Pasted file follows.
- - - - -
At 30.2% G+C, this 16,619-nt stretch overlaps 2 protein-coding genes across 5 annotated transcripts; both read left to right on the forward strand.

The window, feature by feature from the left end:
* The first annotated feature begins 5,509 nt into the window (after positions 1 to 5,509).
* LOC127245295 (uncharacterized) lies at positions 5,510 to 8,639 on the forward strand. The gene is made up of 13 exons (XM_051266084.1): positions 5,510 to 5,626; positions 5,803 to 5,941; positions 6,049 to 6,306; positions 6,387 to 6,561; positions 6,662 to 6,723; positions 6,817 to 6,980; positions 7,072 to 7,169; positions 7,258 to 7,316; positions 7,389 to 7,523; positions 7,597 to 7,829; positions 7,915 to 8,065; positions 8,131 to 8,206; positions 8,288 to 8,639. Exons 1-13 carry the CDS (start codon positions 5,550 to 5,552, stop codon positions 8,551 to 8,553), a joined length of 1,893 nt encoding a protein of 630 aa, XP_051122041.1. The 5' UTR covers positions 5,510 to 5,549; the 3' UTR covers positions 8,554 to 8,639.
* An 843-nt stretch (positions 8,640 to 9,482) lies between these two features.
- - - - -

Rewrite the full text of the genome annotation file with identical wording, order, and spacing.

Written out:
At 30.2% G+C, this 16,619-nt stretch overlaps 2 protein-coding genes across 5 annotated transcripts; both read left to right on the forward strand.

The window, feature by feature from the left end:
* The first annotated feature begins 5,509 nt into the window (after positions 1 to 5,509).
* LOC127245295 (uncharacterized) lies at positions 5,510 to 8,639 on the forward strand. The gene is made up of 13 exons (XM_051266084.1): positions 5,510 to 5,626; positions 5,803 to 5,941; positions 6,049 to 6,306; positions 6,387 to 6,561; positions 6,662 to 6,723; positions 6,817 to 6,980; positions 7,072 to 7,169; positions 7,258 to 7,316; positions 7,389 to 7,523; positions 7,597 to 7,829; positions 7,915 to 8,065; positions 8,131 to 8,206; positions 8,288 to 8,639. Exons 1-13 carry the CDS (start codon positions 5,550 to 5,552, stop codon positions 8,551 to 8,553), a joined length of 1,893 nt encoding a protein of 630 aa, XP_051122041.1. The 5' UTR covers positions 5,510 to 5,549; the 3' UTR covers positions 8,554 to 8,639.
* An 843-nt stretch (positions 8,640 to 9,482) lies between these two features.